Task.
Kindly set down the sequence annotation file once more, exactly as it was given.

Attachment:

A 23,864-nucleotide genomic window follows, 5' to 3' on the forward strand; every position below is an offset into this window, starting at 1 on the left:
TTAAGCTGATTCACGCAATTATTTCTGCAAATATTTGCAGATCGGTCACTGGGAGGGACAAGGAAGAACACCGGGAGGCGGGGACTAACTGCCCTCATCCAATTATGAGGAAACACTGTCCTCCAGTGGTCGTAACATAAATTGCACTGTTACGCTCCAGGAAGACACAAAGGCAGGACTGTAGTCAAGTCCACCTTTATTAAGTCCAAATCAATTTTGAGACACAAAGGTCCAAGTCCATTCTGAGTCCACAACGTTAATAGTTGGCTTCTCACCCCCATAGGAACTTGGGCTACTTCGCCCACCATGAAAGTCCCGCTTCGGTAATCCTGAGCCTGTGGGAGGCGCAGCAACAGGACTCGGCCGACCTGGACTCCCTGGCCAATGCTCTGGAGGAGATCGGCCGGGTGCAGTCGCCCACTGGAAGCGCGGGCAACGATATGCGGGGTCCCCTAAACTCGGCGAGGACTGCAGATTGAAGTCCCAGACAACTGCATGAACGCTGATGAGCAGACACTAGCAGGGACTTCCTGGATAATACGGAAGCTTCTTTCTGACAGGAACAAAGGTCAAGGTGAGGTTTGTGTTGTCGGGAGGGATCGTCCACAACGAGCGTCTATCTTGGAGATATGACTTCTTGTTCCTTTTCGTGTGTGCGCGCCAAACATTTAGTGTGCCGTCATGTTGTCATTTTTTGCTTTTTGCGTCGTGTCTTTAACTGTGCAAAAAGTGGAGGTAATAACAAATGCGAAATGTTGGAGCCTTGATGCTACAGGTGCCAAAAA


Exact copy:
A 23,864-nucleotide genomic window follows, 5' to 3' on the forward strand; every position below is an offset into this window, starting at 1 on the left:
TTAAGCTGATTCACGCAATTATTTCTGCAAATATTTGCAGATCGGTCACTGGGAGGGACAAGGAAGAACACCGGGAGGCGGGGACTAACTGCCCTCATCCAATTATGAGGAAACACTGTCCTCCAGTGGTCGTAACATAAATTGCACTGTTACGCTCCAGGAAGACACAAAGGCAGGACTGTAGTCAAGTCCACCTTTATTAAGTCCAAATCAATTTTGAGACACAAAGGTCCAAGTCCATTCTGAGTCCACAACGTTAATAGTTGGCTTCTCACCCCCATAGGAACTTGGGCTACTTCGCCCACCATGAAAGTCCCGCTTCGGTAATCCTGAGCCTGTGGGAGGCGCAGCAACAGGACTCGGCCGACCTGGACTCCCTGGCCAATGCTCTGGAGGAGATCGGCCGGGTGCAGTCGCCCACTGGAAGCGCGGGCAACGATATGCGGGGTCCCCTAAACTCGGCGAGGACTGCAGATTGAAGTCCCAGACAACTGCATGAACGCTGATGAGCAGACACTAGCAGGGACTTCCTGGATAATACGGAAGCTTCTTTCTGACAGGAACAAAGGTCAAGGTGAGGTTTGTGTTGTCGGGAGGGATCGTCCACAACGAGCGTCTATCTTGGAGATATGACTTCTTGTTCCTTTTCGTGTGTGCGCGCCAAACATTTAGTGTGCCGTCATGTTGTCATTTTTTGCTTTTTGCGTCGTGTCTTTAACTGTGCAAAAAGTGGAGGTAATAACAAATGCGAAATGTTGGAGCCTTGATGCTACAGGTGCCAAAAA